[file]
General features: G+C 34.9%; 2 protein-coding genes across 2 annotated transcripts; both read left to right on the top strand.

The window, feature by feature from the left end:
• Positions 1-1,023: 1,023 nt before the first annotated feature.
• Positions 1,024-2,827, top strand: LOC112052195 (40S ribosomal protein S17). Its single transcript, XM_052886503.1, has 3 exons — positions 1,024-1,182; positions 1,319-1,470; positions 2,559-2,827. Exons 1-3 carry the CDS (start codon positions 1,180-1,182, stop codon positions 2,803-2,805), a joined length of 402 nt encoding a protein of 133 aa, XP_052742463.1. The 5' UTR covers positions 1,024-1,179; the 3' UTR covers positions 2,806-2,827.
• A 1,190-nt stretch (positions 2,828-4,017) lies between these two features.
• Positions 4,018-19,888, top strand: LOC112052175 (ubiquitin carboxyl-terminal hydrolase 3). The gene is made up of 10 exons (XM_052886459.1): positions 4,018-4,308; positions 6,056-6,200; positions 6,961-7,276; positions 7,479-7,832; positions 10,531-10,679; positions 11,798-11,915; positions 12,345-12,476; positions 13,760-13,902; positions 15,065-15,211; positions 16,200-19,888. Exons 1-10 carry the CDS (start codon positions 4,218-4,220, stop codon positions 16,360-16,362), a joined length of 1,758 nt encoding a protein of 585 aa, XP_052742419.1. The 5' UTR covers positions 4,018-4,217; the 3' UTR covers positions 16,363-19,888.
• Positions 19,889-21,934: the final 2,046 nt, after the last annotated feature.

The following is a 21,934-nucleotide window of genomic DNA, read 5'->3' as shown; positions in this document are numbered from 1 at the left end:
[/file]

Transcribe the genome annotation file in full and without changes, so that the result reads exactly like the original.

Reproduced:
General features: G+C 34.9%; 2 protein-coding genes across 2 annotated transcripts; both read left to right on the top strand.

The window, feature by feature from the left end:
• Positions 1-1,023: 1,023 nt before the first annotated feature.
• Positions 1,024-2,827, top strand: LOC112052195 (40S ribosomal protein S17). Its single transcript, XM_052886503.1, has 3 exons — positions 1,024-1,182; positions 1,319-1,470; positions 2,559-2,827. Exons 1-3 carry the CDS (start codon positions 1,180-1,182, stop codon positions 2,803-2,805), a joined length of 402 nt encoding a protein of 133 aa, XP_052742463.1. The 5' UTR covers positions 1,024-1,179; the 3' UTR covers positions 2,806-2,827.
• A 1,190-nt stretch (positions 2,828-4,017) lies between these two features.
• Positions 4,018-19,888, top strand: LOC112052175 (ubiquitin carboxyl-terminal hydrolase 3). The gene is made up of 10 exons (XM_052886459.1): positions 4,018-4,308; positions 6,056-6,200; positions 6,961-7,276; positions 7,479-7,832; positions 10,531-10,679; positions 11,798-11,915; positions 12,345-12,476; positions 13,760-13,902; positions 15,065-15,211; positions 16,200-19,888. Exons 1-10 carry the CDS (start codon positions 4,218-4,220, stop codon positions 16,360-16,362), a joined length of 1,758 nt encoding a protein of 585 aa, XP_052742419.1. The 5' UTR covers positions 4,018-4,217; the 3' UTR covers positions 16,363-19,888.
• Positions 19,889-21,934: the final 2,046 nt, after the last annotated feature.

The following is a 21,934-nucleotide window of genomic DNA, read 5'->3' as shown; positions in this document are numbered from 1 at the left end: